"Maybe I can make a difference. Maybe I'm one more body to actually solve a crime, not to make a crime, but to solve a crime," said Jackson.
The program partners city government with the city school district. First responders teach the students.
"We do hands on activities. We do some bookwork. We study laws," said Neriah Santiago.
Students who aspire to be a police officer, firefighter, EMT or 911 responder have the opportunity to get a jump start on their career.
"We give them knowledge of the career, we give them skills to be able to function in their career and we give them abilities to understand the hiring process," said Robert Poles, Coordinator of Career Pathways to Public Safety Program.
Becoming a first responder is something these students take pride in. The recent Webster tragedy showed them why their role in society is so important. This semester, an EMT, who responded to the Lake Road shooting, spoke to the students.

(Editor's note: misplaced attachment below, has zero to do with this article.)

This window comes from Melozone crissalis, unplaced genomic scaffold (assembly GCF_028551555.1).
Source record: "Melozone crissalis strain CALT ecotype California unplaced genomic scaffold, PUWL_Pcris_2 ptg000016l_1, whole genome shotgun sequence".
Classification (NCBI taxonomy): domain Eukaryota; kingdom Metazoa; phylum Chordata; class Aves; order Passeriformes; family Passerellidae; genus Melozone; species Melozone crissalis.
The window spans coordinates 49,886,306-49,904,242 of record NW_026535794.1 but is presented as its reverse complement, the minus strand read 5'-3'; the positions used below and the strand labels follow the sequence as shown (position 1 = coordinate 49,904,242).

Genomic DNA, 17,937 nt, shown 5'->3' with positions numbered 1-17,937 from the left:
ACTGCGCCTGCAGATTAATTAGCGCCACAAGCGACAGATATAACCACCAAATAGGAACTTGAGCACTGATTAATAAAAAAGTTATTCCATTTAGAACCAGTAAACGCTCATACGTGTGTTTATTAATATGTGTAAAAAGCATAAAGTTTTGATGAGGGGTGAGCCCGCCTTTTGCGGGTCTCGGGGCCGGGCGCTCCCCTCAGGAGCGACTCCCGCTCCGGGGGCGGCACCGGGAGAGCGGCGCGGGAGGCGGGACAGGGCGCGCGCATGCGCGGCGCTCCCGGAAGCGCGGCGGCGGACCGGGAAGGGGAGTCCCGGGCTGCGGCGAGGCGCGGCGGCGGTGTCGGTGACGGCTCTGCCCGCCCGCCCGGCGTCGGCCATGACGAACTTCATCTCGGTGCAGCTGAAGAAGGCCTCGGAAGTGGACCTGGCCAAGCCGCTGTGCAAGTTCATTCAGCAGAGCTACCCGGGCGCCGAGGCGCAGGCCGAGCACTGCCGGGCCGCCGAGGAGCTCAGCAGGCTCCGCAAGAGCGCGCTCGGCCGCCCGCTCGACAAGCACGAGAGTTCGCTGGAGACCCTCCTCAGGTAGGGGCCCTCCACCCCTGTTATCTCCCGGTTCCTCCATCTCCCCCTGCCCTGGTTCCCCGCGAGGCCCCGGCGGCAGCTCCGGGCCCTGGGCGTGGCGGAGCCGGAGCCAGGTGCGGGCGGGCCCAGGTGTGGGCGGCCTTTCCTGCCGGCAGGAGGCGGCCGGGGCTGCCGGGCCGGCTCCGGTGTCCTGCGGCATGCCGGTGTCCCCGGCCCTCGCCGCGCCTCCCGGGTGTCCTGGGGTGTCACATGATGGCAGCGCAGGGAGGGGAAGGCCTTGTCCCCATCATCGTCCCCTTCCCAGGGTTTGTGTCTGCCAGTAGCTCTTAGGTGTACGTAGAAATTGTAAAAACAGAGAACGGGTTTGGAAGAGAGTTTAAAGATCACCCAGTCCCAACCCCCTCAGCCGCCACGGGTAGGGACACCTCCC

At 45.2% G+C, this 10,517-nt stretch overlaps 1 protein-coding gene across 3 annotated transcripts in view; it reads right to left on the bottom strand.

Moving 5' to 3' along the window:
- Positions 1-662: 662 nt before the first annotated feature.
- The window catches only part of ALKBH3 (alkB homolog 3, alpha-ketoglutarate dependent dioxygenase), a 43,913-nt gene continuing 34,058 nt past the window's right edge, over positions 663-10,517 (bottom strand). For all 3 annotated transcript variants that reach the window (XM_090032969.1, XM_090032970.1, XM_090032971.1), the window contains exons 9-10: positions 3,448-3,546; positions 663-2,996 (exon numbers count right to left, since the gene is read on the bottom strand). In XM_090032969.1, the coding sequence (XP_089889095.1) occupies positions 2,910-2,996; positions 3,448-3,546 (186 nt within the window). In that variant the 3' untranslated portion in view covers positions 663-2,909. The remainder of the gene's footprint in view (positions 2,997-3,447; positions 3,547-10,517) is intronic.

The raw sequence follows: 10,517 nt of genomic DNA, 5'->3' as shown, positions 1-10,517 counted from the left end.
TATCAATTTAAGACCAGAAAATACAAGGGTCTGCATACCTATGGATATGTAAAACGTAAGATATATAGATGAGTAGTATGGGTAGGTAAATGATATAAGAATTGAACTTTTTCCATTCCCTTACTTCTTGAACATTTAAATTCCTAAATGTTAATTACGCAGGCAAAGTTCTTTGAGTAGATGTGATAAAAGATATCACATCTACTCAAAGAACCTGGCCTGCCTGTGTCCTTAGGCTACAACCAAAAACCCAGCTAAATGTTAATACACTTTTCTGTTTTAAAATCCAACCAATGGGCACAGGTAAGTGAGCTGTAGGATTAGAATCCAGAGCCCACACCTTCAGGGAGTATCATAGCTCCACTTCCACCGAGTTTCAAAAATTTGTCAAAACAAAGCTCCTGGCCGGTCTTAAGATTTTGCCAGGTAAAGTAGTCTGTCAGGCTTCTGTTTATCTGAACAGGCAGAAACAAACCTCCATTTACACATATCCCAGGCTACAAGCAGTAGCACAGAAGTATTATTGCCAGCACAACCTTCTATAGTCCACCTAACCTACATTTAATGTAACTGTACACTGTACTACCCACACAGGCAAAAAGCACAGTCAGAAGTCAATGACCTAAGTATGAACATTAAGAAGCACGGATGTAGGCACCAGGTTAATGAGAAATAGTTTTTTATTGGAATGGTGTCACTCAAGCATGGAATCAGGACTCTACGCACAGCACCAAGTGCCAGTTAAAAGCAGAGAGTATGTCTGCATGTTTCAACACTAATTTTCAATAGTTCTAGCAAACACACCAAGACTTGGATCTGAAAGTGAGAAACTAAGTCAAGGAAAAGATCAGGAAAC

"With that tragedy, what it did, it gave us an opportunity to talk to the students about how we all work together. It really has impacted them and their passion to be a part of this program," said Poles.
"It's about helping people and protecting people and with today's recent conflicts, people need someone that they can know that is there for them. I want kids to look at me and say okay he's here. They are going to help us," said Chris Santiago.
Starting in March, the Career Pathways Program will hold a recruiting campaign for the 2013-2014 school year.